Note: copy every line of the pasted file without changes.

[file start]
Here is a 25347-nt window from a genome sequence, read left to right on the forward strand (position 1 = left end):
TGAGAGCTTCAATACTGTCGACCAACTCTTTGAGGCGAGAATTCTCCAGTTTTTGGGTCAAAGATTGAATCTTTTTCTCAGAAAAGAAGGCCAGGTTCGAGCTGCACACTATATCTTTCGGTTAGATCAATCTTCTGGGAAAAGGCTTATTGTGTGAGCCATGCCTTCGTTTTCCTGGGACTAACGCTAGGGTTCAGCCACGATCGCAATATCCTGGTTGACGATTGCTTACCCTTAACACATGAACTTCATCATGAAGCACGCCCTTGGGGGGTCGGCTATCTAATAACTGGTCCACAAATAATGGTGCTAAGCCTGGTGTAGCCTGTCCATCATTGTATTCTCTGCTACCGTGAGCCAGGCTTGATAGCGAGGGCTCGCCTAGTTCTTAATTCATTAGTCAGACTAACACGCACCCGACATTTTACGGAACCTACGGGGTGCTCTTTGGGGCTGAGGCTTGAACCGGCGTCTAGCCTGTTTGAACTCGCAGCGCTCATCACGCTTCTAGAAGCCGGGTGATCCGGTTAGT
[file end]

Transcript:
Here is a 25347-nt window from a genome sequence, read left to right on the forward strand (position 1 = left end):
TGAGAGCTTCAATACTGTCGACCAACTCTTTGAGGCGAGAATTCTCCAGTTTTTGGGTCAAAGATTGAATCTTTTTCTCAGAAAAGAAGGCCAGGTTCGAGCTGCACACTATATCTTTCGGTTAGATCAATCTTCTGGGAAAAGGCTTATTGTGTGAGCCATGCCTTCGTTTTCCTGGGACTAACGCTAGGGTTCAGCCACGATCGCAATATCCTGGTTGACGATTGCTTACCCTTAACACATGAACTTCATCATGAAGCACGCCCTTGGGGGGTCGGCTATCTAATAACTGGTCCACAAATAATGGTGCTAAGCCTGGTGTAGCCTGTCCATCATTGTATTCTCTGCTACCGTGAGCCAGGCTTGATAGCGAGGGCTCGCCTAGTTCTTAATTCATTAGTCAGACTAACACGCACCCGACATTTTACGGAACCTACGGGGTGCTCTTTGGGGCTGAGGCTTGAACCGGCGTCTAGCCTGTTTGAACTCGCAGCGCTCATCACGCTTCTAGAAGCCGGGTGATCCGGTTAGT